Passage of Prime: Julys boho has things to get done before she turns 40.s boho has things to get done before she turns 40.
Passage of Prime: Julys boho has things to get done before she turns 40.s boho has things to get done before she turns 40.

If you sat through writer-director-actor Miranda July’s debut feature, Me and You and Everyone We Know, you may remember a goldfish, sitting in a plastic bag perched precariously on top of a moving car. July’s character is horrified by it, worrying if there’s anything she can do, wondering if she should say a few words for these, likely the last moments of the poor creature’s life. When a little girl spots the fish, too, July’s character is sad but, with utter solemnity, says, “At least we’re all in this together.” The scene probably solidified your view of the auteur: that she’s either insufferable—here my hand shoots up—or brilliant.

In July’s Me and You follow-up, The Future, a cat provides the same test: An injured stray narrates the film from its cage at an adoption center. It speaks the film’s opening words in a child’s voice and slightly broken English, opining about living outside and “the darkness that is not appropriate to talk about.” Its name is Paw-Paw. Here we go again, you’ll think.

Paw-Paw, by the end of the film, will destroy you.

The kitty turns out to be just what The Future needs to underscore its dreamlike melancholy, the cat’s monologues powerfully twisting your gut even as you watch scenes that could easily descend into goldfish-grade foolishness. As in her first film, July’s character is central to the story. She plays Sophie, a 35-year-old dance teacher and girlfriend to Jason (Hamish Linklater), with whom she shares her age and haircut. The couple finds Paw-Paw and decides to adopt it, but first it must spend a month at the shelter recuperating from its many ailments. Once they bring the cat home, it will demand more attention than a dog, requiring frequent medication. Therefore, at least one of them can’t be very far away.

This, they decide, will be a life-changing move. Plus, in five years they will be 40, which is essentially 50, which essentially means any control they have over their lives is largely gone. And now they have only a month to be truly free. They agree, therefore, to live this month as if they were dying. What does that mean to them? Well, Sophie aims to make one dance video a day, to rival the show-offy ones a co-worker is always putting on YouTube. Jason has a more general approach, a resolution to remain open to new things, which results in his taking a volunteer position as a door-to-door save-the-trees guy. While Jason’s new commitment keeps him busy, Sophie’s failure to adhere to hers—she’s a terrible dancer—leads to an affair. In the meantime, Paw-Paw counts down the days until they’ll pick him up, his new owners heavy on his mind even though he’s not at the forefront of theirs.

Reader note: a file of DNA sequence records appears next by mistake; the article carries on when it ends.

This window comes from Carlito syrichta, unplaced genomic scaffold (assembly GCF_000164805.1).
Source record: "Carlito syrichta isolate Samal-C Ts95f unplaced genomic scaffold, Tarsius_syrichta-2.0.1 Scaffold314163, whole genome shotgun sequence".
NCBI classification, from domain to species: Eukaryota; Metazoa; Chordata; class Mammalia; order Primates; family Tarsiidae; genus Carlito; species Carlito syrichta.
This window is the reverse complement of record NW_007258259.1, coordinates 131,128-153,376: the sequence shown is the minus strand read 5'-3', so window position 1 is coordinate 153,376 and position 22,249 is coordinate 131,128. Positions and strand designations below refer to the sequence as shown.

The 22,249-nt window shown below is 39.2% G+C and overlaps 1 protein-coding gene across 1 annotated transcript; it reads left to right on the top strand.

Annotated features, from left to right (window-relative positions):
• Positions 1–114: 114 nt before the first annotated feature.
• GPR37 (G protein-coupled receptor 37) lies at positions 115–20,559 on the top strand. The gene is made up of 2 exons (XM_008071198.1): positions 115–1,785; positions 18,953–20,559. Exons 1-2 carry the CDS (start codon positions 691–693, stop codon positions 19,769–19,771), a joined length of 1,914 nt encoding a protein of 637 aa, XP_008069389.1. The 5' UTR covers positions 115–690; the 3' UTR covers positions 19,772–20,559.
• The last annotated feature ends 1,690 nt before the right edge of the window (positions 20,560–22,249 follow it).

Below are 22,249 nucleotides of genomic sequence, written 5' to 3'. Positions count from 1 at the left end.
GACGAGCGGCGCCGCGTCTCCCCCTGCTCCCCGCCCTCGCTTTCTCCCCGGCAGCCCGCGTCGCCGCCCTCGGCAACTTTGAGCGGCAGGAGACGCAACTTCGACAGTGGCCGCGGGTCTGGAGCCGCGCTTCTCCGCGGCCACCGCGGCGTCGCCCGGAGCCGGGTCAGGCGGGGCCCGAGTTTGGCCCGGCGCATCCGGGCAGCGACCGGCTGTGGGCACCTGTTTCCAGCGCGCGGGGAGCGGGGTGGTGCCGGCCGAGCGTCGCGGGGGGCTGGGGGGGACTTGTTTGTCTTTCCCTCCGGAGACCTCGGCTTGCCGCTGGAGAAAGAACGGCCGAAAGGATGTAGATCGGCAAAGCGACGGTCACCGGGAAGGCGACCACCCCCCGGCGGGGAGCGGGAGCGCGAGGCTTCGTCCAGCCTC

The Future, to its benefit, is darker than Me and You and Everyone We Know, though it shares that film’s sad-faced what’s-it-all-about? searchingness. You may not buy Sophie’s quick willingness to become involved with Marshall (David Warshofsky), an older dad who drew a portrait Jason bought from the shelter, but the repercussions of the affair are heartbreaking. Jason fires up a new relationship, too, though his is with an elderly man and borderline hoarder who’s happy to feed Jason white-bread sandwiches and show him the junk he’s accumulated over the years. It’s touching, too.

Throughout, the film is tinged with surrealism. Jason’s early joke that he can stop time, for instance, later comes to fruition in a devastating way. A security-blanket T-shirt that Sophie clings to crawls its way to Marshall’s house when she seemingly abandons it. (In a classic July moment, Sophie lets it catch up to her and then crawls into it, putting her legs through its armholes and pulling the bottom over her head. She then moves around the room like a Cirque du Soleil reject.) And then there’s Paw-Paw, a tired soul, who waits and waits and waits for his new life to begin.

It may sound too precious, but surprisingly it all works, offering an honest portrait of time: how we can embrace it or waste it, how quickly it passes, how anticipation is sweet. After a series of heartaches, the final scene is open-ended—just like, well, the future.